The Sorcerer's Apprentice

As a lighter-fare alternative to Shakespeare in the park, Theater Schmeater has put Goethe in the park. Mary Hall Surface's script for The Sorcerer's Apprentice is based on the poem of the same name, though it more closely mirrors the story's most notable adaptation, in Fantasia. (The distinguishing factor in this version is that the sorcerer is extra-evil.) While the 1940 film had no dialogue, we can easily imagine a nervous and squeaky Mickey Mouse intimidated by the booming voice of his angry master. And this is exactly what we get in Julia Griffin's lively children's production. The characters are exaggerated, cartoonish figures brought to life with visually appealing, movement-based theater. The most enjoyable part of Apprentice is the small, athletic ensemble who use dance to form a sprightly trio of magic personified. Constantly in motion, their bodies recreate the sense of enchantment once felt from animation. BRENT ARONOWITZ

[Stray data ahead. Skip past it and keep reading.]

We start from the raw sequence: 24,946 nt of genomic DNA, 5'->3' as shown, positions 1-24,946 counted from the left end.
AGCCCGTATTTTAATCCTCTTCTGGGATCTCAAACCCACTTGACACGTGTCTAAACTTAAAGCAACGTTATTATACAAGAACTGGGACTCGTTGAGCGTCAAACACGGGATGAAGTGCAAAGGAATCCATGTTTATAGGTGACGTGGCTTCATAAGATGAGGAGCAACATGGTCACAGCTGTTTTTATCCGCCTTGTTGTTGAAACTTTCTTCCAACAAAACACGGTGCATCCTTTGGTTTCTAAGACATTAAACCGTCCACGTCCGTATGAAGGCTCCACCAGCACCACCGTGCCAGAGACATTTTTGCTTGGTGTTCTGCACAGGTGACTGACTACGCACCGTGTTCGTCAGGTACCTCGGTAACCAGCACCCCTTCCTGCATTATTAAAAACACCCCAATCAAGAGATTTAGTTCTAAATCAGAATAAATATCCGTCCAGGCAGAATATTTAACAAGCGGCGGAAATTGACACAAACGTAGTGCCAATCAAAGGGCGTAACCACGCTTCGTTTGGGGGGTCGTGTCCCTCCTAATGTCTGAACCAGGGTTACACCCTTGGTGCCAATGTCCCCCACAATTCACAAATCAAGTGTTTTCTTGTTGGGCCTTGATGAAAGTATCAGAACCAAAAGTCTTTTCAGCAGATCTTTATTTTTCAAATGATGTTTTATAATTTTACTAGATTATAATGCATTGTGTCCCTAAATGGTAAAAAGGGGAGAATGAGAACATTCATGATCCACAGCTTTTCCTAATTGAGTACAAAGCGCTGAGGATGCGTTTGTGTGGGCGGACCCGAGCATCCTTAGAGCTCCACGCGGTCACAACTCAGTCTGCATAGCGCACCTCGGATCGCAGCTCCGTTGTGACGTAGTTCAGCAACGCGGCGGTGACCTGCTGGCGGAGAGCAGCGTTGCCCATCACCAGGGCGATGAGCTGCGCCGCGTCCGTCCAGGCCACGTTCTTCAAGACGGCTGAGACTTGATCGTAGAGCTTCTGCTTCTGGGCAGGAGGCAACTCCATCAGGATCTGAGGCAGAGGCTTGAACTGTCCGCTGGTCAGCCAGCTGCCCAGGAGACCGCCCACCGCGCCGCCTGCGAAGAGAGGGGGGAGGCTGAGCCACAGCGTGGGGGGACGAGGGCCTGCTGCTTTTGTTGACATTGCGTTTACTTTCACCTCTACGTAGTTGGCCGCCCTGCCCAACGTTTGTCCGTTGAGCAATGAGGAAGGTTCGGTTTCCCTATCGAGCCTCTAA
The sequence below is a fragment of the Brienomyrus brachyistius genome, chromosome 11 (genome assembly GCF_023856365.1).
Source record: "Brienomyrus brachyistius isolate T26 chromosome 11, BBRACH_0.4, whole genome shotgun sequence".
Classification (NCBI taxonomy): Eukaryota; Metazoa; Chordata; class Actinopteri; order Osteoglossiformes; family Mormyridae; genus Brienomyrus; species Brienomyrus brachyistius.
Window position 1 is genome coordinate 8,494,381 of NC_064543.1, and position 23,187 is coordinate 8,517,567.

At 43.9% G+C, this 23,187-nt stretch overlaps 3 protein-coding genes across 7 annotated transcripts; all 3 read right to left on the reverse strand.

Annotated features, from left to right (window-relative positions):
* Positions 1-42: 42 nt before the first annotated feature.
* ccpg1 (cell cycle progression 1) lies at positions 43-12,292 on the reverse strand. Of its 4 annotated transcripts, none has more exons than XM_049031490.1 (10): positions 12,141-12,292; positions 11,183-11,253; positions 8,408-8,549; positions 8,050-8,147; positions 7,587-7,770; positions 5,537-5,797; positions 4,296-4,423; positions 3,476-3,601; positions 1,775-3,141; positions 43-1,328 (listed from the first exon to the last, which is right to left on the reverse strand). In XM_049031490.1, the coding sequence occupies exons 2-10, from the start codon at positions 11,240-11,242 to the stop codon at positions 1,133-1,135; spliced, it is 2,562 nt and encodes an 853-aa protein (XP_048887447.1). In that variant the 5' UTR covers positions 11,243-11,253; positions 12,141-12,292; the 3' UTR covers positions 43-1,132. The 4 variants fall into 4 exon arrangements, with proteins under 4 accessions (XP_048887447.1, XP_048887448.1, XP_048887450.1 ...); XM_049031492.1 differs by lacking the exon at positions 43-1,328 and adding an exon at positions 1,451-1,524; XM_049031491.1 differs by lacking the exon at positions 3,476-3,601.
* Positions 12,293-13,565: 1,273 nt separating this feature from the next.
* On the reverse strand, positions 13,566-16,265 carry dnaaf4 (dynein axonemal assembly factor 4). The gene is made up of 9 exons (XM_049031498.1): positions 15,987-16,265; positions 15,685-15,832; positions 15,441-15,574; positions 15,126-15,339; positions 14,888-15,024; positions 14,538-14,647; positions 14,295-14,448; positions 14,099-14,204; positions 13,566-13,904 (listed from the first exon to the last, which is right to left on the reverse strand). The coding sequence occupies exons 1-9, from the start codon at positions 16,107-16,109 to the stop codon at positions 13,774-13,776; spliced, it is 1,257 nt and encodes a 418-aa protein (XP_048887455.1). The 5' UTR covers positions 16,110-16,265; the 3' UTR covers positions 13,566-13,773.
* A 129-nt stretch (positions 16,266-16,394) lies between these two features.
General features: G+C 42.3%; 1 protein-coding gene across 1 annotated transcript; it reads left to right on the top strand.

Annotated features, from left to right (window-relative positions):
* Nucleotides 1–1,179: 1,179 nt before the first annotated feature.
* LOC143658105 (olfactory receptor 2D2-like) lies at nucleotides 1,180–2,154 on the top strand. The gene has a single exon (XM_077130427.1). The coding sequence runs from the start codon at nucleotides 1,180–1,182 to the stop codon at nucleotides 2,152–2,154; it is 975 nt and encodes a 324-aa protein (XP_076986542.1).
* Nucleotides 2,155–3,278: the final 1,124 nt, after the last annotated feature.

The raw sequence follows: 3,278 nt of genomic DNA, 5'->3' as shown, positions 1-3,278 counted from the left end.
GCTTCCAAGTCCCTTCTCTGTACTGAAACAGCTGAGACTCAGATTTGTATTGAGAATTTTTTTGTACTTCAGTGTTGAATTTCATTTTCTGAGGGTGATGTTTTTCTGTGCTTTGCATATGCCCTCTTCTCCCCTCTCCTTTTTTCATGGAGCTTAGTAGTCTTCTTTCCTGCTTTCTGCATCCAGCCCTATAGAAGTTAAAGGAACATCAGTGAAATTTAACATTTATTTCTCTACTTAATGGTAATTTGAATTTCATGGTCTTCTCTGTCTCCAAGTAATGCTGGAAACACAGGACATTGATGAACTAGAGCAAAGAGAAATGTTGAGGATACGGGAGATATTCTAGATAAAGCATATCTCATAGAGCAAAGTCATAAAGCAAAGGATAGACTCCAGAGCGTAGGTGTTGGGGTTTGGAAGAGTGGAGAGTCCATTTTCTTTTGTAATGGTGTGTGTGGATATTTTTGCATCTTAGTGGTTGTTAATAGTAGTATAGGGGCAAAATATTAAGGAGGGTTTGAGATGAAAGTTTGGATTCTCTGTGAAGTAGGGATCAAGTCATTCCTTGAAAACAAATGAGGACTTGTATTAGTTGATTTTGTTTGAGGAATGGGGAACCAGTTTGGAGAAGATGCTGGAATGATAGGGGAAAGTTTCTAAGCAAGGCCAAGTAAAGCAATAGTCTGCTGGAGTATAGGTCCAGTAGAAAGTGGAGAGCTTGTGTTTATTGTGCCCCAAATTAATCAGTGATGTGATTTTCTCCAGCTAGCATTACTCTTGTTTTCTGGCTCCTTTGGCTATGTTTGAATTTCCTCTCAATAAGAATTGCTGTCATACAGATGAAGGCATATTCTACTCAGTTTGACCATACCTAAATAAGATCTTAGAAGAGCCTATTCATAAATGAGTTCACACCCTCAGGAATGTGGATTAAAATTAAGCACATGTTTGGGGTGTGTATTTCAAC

Saturdays, Sundays, 5 p.m. Starts: July 11. Continues through Aug. 9, 2009

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